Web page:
UB Responds To NCAA Infractions Case
BUFFALO, NY To follow is the University at Buffalo’s official statement released on March 21, 2001 in regards to the NCAA Infractions Case against the UB men's basketball program. If you would like to read the NCAA's official press release it can be found online at the following address: http://www.ncaa.org/index_march.html
At the end of May, 1999, during a routine exit interview, a student-athlete alleged to our director of compliance, Mr. William Maher, that NCAA violations had occurred in our men's basketball program during the time that he was being recruited and while he was enrolled at the University at Buffalo. At the student's request, a second meeting was arranged with athletics director, Mr. Robert Arkeilpane, at which time the student elaborated on the allegations and provided specific details.
Accordingly, Mr. Arkeilpane and Mr. Maher promptly notified the appropriate University officials, and the Division of Athletics immediately began to look into the allegations. After several weeks of diligently exploring the allegations, it became apparent that there was, at the very least, probable cause to believe that the coaching staff for men's basketball had engaged in systematic violations of NCAA regulations. In such cases, the Mid-American Conference (MAC) is prepared, at the request of a particular campus, to conduct a comprehensive investigation. That request was made by UB in early August 1999.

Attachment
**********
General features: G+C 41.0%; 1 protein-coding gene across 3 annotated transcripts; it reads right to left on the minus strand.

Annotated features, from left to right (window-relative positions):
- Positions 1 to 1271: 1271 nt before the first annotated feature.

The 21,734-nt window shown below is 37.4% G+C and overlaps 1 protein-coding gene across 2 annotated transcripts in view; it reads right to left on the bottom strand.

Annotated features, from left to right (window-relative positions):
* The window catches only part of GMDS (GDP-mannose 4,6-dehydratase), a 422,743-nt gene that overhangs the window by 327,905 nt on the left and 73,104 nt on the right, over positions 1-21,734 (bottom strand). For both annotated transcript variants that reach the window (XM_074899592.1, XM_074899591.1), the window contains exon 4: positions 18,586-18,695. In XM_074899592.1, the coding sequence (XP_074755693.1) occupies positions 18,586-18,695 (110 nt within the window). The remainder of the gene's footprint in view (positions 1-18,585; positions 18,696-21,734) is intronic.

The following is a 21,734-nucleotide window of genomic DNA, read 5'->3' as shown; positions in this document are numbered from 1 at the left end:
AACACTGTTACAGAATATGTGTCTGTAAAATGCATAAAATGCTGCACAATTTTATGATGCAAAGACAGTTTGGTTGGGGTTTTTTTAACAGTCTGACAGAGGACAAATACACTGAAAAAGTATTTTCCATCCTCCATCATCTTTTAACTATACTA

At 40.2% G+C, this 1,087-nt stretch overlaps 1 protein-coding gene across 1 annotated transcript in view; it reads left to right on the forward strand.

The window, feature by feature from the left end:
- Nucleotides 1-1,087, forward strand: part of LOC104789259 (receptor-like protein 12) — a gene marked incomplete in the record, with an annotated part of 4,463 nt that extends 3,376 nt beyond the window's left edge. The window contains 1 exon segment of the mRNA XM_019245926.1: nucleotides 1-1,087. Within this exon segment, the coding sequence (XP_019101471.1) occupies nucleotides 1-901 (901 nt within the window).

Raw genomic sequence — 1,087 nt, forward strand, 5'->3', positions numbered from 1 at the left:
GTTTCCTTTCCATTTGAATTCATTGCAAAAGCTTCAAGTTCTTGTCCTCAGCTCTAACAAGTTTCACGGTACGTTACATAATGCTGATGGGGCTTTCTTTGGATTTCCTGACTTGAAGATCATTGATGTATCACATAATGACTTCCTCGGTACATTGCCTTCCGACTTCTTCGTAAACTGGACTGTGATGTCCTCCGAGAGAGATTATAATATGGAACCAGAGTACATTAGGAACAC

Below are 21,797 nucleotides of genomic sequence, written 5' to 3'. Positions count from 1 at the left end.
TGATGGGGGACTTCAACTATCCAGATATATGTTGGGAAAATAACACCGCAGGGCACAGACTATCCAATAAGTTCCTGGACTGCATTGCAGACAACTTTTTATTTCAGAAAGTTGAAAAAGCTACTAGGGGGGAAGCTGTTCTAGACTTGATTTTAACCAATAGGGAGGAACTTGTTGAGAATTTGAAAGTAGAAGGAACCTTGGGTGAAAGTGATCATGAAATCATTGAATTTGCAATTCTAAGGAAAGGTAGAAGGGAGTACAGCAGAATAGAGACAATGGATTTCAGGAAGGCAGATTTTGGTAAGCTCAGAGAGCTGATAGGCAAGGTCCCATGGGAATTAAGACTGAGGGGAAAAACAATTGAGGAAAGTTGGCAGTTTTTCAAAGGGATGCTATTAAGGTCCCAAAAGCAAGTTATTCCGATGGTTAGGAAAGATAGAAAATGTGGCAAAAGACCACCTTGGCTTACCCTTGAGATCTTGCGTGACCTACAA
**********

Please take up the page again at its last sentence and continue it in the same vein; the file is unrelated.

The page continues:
In September 1999, MAC Senior Associate Commissioner Mr. Robert Fournier began an investigation on behalf of the Conference which culminated with a report to University President, Professor William R. Greiner, in mid-November 1999, documenting numerous NCAA violations. Upon receipt of the report and in accordance with institutional policy, the University, under the direction of Mr. Dennis Black, Vice President for Student Affairs, conducted its own internal review of the MAC findings before acknowledging its acceptance of the report and working cooperatively with the Conference to develop a series of corrective measures based on prior case precedent. Additionally, the resignation of the men's basketball coach and the restructuring of the director of compliance's relationship to include a reporting line to the University President were also seen to be corrective in nature.
In January, 2000, officials from the University at Buffalo and the former men's basketball coach appeared before the Mid-American Conference Infractions Committee, comprised of one representative from each of the 13 member institutions, to participate in the presentation of the case. At the conclusion of the hearing, the Infractions Committee voted unanimously to accept the findings of Mr. Fournier's report along with the corrective measures. The University was notified and the report was then submitted to the NCAA Enforcement Staff.